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Data Doctors: Is remote help safe?

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Ken Colburn is president of Data Doctors Computer Services and host of the Data Doctors Radio Program, noon Saturdays on KTAR 92.3 FM or at www.datadoctors.com/radio. Readers may send questions to evtrib@datadoctors.com.

Posted: Sunday, August 28, 2011 2:33 pm | Updated: 9:30 pm, Sun Aug 28, 2011.

Q: How do I know whether I can trust someone who wants to do remote service on my computer?

A: The Internet has brought massive change to just about every aspect of our lives and dealing with your computer problems is no exception.

Virtually every computer of any importance is connected to the Internet these days, which means getting help via a remote technician is now a very common offering.

The process is fairly simple in most cases: You must go to a specific webpage and click on an authorization button (or a series of acknowledgements) that allows the remote support person to access your computer via your web browser session.

Once you close that session, the remote service person can no longer access your computer, so the common myth that "once they are in, they can get in whenever they want" is simply not possible (with legitimate service providers).

No legitimate company would ever allow their technology to give them secret access to your computer as the fallout from this practice would likely put them out of business.

The key to knowing whether you can trust the process starts with how the remote service is being offered.

If you call a service provider or company that you already do business with (Microsoft, Linksys, Data Doctors, etc.) and they offer remote service as an option to fix your problem, you can generally be assured that it's trustworthy.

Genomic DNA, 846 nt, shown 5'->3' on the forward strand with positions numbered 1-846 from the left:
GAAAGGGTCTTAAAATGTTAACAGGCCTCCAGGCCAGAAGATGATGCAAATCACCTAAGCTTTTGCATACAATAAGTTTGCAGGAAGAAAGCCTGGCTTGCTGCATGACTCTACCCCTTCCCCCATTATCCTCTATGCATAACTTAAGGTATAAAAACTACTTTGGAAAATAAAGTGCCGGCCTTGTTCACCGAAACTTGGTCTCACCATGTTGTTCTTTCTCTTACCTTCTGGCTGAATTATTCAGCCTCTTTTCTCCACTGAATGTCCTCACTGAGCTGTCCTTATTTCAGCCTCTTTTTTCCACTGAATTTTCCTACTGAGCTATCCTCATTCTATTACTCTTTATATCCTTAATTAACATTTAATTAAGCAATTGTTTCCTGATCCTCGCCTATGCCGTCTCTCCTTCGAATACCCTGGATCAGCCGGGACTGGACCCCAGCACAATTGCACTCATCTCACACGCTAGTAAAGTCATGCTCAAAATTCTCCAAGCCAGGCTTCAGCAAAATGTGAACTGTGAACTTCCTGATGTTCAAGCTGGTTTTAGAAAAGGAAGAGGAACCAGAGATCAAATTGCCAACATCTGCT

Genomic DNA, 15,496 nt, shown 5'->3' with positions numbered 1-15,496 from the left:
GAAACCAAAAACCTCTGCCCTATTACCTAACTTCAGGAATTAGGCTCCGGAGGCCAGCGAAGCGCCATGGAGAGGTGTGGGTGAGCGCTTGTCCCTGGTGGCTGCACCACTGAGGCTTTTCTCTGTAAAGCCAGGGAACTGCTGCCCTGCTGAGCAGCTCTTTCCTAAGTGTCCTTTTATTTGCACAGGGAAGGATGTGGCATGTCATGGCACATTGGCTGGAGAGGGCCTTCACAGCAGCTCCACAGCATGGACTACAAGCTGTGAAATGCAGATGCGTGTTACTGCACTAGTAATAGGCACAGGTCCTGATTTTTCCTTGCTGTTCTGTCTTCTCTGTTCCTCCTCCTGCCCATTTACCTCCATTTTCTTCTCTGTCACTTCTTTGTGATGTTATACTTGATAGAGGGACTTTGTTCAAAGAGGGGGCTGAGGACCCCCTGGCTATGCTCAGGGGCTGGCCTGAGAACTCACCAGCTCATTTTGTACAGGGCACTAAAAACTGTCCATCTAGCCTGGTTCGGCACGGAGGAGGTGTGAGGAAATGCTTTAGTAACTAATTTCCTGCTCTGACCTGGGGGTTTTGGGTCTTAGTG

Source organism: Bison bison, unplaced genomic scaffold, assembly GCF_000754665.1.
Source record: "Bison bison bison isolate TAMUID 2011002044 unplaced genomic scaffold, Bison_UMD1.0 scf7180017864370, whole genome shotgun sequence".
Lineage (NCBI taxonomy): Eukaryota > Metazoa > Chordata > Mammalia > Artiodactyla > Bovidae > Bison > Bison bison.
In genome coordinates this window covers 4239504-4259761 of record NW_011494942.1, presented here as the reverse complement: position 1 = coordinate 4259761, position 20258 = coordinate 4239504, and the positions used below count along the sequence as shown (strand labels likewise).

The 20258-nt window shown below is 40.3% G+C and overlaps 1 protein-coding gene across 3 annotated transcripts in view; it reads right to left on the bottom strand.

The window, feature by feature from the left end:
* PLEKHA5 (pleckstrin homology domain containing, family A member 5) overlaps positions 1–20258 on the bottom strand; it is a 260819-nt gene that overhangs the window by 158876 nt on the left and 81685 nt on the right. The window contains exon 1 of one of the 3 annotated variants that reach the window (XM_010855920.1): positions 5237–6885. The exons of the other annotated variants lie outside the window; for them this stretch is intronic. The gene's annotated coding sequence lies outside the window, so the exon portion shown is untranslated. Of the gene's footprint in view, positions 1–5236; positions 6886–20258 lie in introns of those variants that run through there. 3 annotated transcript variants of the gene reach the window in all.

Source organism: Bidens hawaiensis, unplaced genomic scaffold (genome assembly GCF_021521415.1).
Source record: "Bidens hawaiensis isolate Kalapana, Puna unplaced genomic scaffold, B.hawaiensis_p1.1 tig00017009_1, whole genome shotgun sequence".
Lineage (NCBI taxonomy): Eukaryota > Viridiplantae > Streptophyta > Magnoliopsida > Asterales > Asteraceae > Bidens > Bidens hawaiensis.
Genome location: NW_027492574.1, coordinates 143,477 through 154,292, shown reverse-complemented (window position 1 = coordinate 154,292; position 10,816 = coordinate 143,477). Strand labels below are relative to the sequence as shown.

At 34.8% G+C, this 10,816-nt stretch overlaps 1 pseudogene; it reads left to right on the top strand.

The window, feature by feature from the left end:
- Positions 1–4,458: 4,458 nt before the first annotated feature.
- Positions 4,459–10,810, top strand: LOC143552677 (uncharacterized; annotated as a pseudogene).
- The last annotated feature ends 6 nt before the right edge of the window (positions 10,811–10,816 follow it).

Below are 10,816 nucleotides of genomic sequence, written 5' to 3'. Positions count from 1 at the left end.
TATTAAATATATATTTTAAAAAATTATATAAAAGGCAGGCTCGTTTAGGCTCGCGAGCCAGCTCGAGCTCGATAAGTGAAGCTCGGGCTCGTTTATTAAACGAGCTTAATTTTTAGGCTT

If someone calls you out of the blue to tell you that you have a problem and they can fix it by "remoting in," then you should be very suspicious.

There is a recurring scam that's been going around where you will receive a phone call from someone claiming to be from Microsoft (or some other large tech company) and that they have detected that your computer is infected.

They try to convince you that they are being good Samaritans - or scare you - and offer to "remote in" to fix it for you.

Since you did not initiate the call, you have no way to validate this person, so you should always decline the offer. Microsoft has no remote method to know whether you are infected and they certainly don't have a group of benevolent technicians that spend their days roaming the Internet remotely cleaning up virus infections.

Trust is the key element when allowing anyone to work on your computer whether they are doing it remotely, in a repair shop or even if they are right in front of you in your home or business.

If a technical support person with malicious intent works on your computer, they could just as easily plant malicious code on your computer, even if you are standing over their shoulder, and you would never know it. If you take your computer to a repair shop, they generally have it for days and could do anything they wanted with your data.

No matter how you get your computers serviced, it comes down to trusting your service provider.

Some would say that remote service is more transparent, because you can literally sit and watch everything that the technician is doing while he/she is doing it. Remote service certainly isn't the answer to all your computer problems, especially if it's a hardware issue, but it sure is nice when you're in a hurry to get something fixed, especially for a small businesses or busy moms.

For general computer service needs, finding a company that gives you the option of taking it to a repair facility, having a technician dispatched to your home or business or remotely fixing your problem allows you to decide which method you are most comfortable with on a case-by-case basis.

Once you have established a relationship with a company you trust, allowing them to remotely access your computer to assist you can really be quite efficient for both you and them.

• Ken Colburn is president of Data Doctors Computer Services and host of the "Computer Corner" radio show, noon Saturdays on KTAR 92.3 FM or at www.datadoctors.com/radio

Readers may send questions to evtrib@datadoctors.com

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Ken Colburn
  • Ken Colburn
  • E-mail: evtrib@datadoctors.com
  • Ken Colburn is president of Data Doctors Computer Services and host of the Data Doctors Radio Program, noon Saturdays on KTAR 92.3 FM or at www.datadoctors.com/radio
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